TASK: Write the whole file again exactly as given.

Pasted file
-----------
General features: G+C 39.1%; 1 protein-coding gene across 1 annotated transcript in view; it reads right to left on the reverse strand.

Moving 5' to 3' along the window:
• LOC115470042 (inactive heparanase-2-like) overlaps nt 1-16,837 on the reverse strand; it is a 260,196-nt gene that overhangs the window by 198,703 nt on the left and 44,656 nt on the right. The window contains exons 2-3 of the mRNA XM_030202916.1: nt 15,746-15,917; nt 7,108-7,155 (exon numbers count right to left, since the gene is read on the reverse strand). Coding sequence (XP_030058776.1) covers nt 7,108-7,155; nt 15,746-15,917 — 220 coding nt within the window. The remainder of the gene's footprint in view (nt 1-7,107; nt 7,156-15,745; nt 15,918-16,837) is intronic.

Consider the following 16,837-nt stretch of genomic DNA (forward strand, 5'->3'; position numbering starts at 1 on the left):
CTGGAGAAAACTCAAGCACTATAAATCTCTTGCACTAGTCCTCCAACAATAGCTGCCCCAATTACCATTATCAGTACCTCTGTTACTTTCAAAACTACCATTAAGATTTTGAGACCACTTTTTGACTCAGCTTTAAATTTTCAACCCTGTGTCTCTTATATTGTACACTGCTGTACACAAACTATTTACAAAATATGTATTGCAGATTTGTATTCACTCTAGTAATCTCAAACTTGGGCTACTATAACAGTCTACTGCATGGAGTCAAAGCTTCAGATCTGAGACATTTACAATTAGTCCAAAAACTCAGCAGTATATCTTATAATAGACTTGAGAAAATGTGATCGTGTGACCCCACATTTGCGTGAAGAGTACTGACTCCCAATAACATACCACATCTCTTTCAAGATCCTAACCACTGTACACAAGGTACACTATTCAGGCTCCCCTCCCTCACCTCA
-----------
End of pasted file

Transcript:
General features: G+C 39.1%; 1 protein-coding gene across 1 annotated transcript in view; it reads right to left on the reverse strand.

Moving 5' to 3' along the window:
• LOC115470042 (inactive heparanase-2-like) overlaps nt 1-16,837 on the reverse strand; it is a 260,196-nt gene that overhangs the window by 198,703 nt on the left and 44,656 nt on the right. The window contains exons 2-3 of the mRNA XM_030202916.1: nt 15,746-15,917; nt 7,108-7,155 (exon numbers count right to left, since the gene is read on the reverse strand). Coding sequence (XP_030058776.1) covers nt 7,108-7,155; nt 15,746-15,917 — 220 coding nt within the window. The remainder of the gene's footprint in view (nt 1-7,107; nt 7,156-15,745; nt 15,918-16,837) is intronic.

Consider the following 16,837-nt stretch of genomic DNA (forward strand, 5'->3'; position numbering starts at 1 on the left):
CTGGAGAAAACTCAAGCACTATAAATCTCTTGCACTAGTCCTCCAACAATAGCTGCCCCAATTACCATTATCAGTACCTCTGTTACTTTCAAAACTACCATTAAGATTTTGAGACCACTTTTTGACTCAGCTTTAAATTTTCAACCCTGTGTCTCTTATATTGTACACTGCTGTACACAAACTATTTACAAAATATGTATTGCAGATTTGTATTCACTCTAGTAATCTCAAACTTGGGCTACTATAACAGTCTACTGCATGGAGTCAAAGCTTCAGATCTGAGACATTTACAATTAGTCCAAAAACTCAGCAGTATATCTTATAATAGACTTGAGAAAATGTGATCGTGTGACCCCACATTTGCGTGAAGAGTACTGACTCCCAATAACATACCACATCTCTTTCAAGATCCTAACCACTGTACACAAGGTACACTATTCAGGCTCCCCTCCCTCACCTCA